Under the current state of the law, Maryland nursing homes can ask potential residents to sign arbitration agreements. Often, these agreements are included in the pre-admission paperwork that must be completed before a resident is admitted. However, there are many issues that an arise affecting the enforceability of an arbitration agreement.
For example, courts have repeatedly held that an arbitration agreement is not valid if one party tells the other they must sign it. Similarly, for the most part, an arbitration agreement must be signed by the resident, because this is the person whose rights the agreement affects. However, routinely, nursing homes do not comply with the procedural and substantive rules governing arbitration agreements, rendering the agreements unenforceable. In a recent opinion, a state appellate court held that an arbitration agreement was unenforceable based on several criteria.
According to the court’s opinion, the plaintiff’s mother was a resident at the defendant nursing home. During her stay, she developed severe skin ulcers that ultimately required the amputation of her leg. The plaintiff’s mother died just a few days after leaving the home, and the plaintiff filed a wrongful death lawsuit against the facility.
The facility sought to compel arbitration based on an agreement that the plaintiff signed on behalf of her mother. The parties disputed the setting in which the agreement was signed. The plaintiff claimed that she was presented with the contract in the facility’s business office and told she had to sign the agreement. The nursing home claimed that the plaintiff signed the agreement in her mother’s room, with her mother’s permission.
The court rejected the nursing home’s attempt to compel arbitration for two reasons. First, the court found that the contract did not bind the plaintiff because she was not a party to the agreement. The court explained that nowhere in the contract was the plaintiff mentioned, and the signature box where she signed indicated she was signing as “resident representative/agent.” Thus, the court held that by signing for her mother’s representative, the plaintiff did not limit her own rights to file a lawsuit against the facility.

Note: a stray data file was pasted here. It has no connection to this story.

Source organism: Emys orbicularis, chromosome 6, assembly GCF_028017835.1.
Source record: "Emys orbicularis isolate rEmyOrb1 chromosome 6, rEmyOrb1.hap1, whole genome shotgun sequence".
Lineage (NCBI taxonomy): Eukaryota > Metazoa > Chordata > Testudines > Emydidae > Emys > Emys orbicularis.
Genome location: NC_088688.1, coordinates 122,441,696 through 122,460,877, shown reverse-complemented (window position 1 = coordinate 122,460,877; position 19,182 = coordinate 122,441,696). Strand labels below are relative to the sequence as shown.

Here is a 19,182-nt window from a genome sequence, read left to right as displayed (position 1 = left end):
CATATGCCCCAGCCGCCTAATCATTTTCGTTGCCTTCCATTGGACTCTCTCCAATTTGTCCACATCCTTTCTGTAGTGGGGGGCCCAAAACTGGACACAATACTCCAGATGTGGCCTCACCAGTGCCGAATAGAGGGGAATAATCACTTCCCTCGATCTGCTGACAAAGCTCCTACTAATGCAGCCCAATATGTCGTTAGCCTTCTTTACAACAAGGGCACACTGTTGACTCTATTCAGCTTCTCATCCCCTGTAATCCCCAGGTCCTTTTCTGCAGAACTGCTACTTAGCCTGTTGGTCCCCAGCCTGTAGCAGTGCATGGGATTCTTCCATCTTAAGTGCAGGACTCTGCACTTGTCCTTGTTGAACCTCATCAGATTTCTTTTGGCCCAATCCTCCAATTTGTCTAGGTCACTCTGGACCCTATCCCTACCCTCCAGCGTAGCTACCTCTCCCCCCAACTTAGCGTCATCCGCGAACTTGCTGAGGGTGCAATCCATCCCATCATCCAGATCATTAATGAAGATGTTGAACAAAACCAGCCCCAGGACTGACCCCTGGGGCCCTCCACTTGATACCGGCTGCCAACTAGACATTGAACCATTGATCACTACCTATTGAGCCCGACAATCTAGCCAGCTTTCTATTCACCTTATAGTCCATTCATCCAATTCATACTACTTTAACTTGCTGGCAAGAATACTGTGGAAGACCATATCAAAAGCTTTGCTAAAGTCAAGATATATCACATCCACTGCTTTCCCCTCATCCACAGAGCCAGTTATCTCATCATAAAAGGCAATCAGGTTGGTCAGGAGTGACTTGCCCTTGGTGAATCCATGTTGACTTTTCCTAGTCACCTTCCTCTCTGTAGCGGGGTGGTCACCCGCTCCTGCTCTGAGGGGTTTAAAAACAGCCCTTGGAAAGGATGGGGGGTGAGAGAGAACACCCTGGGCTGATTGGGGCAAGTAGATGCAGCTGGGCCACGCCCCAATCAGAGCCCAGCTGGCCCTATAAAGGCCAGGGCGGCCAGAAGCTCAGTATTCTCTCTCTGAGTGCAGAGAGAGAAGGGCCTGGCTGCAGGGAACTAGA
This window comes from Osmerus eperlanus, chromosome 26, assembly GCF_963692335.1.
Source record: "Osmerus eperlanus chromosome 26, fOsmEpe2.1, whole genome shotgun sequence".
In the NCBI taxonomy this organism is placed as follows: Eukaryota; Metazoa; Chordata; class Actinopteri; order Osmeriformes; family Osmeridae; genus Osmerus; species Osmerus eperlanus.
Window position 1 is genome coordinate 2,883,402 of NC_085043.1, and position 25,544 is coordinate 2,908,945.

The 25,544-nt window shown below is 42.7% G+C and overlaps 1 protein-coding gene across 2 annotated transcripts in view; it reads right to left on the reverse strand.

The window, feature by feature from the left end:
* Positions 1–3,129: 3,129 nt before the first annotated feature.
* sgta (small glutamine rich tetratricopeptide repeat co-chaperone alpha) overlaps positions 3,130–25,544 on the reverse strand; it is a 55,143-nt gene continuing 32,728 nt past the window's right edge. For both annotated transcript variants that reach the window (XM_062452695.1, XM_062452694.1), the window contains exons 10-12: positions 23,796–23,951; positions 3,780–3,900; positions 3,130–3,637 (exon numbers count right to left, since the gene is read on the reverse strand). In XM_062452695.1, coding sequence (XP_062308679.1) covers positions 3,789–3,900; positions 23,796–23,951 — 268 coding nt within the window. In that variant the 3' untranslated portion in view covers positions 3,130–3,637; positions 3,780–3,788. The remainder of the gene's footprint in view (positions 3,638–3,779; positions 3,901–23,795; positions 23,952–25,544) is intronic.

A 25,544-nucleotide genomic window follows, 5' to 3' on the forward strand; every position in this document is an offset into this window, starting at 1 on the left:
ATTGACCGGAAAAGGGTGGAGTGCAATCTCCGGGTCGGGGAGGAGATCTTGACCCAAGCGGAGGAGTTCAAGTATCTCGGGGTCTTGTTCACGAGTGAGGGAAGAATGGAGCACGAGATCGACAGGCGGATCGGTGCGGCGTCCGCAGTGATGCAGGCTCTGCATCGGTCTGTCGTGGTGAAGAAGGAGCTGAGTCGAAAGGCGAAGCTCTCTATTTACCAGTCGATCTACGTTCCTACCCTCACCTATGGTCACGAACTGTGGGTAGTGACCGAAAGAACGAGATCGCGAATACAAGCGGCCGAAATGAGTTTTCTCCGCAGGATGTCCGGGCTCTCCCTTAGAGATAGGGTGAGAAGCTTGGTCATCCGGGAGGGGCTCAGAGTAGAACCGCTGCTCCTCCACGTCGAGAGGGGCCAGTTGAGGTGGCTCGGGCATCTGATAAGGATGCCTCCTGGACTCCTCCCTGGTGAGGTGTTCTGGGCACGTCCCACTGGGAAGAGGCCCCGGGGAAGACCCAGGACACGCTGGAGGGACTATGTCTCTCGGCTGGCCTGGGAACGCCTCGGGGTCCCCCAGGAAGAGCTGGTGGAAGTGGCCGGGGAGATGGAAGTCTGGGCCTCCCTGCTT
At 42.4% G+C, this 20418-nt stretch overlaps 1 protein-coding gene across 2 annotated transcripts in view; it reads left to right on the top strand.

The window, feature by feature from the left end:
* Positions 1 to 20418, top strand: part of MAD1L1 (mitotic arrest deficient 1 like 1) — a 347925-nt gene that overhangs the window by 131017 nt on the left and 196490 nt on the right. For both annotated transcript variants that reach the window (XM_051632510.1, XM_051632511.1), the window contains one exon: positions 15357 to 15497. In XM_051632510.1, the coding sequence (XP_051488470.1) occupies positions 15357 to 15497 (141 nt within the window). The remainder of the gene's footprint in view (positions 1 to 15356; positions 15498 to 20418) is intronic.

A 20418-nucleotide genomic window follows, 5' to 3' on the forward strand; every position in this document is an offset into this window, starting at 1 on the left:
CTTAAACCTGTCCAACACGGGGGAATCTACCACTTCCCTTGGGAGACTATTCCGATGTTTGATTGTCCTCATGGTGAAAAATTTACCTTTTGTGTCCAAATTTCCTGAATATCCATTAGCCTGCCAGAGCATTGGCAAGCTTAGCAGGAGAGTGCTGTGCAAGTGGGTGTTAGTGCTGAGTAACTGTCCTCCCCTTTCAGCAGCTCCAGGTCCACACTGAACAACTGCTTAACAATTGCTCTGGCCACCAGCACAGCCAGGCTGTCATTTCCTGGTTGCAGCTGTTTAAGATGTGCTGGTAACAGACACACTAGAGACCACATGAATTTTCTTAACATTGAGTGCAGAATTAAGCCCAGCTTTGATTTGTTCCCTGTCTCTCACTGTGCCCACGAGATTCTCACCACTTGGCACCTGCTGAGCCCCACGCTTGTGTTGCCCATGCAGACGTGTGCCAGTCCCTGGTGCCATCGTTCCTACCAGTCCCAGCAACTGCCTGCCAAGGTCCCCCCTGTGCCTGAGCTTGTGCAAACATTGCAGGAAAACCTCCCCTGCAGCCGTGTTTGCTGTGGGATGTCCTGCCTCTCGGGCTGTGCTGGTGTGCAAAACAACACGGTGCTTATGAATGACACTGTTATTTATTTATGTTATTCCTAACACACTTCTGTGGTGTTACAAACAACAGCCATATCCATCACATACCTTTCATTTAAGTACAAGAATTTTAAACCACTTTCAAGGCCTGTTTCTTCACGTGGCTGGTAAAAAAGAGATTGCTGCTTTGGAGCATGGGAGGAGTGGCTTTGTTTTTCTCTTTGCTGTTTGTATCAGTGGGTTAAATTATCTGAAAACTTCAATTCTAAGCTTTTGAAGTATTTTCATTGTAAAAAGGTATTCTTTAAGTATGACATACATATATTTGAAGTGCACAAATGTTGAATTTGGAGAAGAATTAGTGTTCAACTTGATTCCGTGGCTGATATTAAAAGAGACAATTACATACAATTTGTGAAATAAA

Second, the court held that the agreement was unconscionable. Unconscionability refers to unfairness in the way a contract came into existence as well as in the terms of the deal. The court explained that the agreement was both procedurally and substantively unconscionable. In part, this was because the arbitration agreement was buried in a separate section of the contract without a heading or anything else to indicate the importance of the term.
Has Your Loved One Suffered in a Maryland Nursing Home?
If your loved one has experienced abuse or neglect at a Maryland nursing home, contact the dedicated Maryland personal injury lawyers at Lebowitz & Mzhen, LLC. At our Maryland nursing home abuse and neglect law firm, we represent both residents and their families. We help to hold negligent and abusive nursing home employees accountable across Maryland, Virginia, and Washington, D.C. To learn more, call 800-654-1949 to schedule a free consultation today.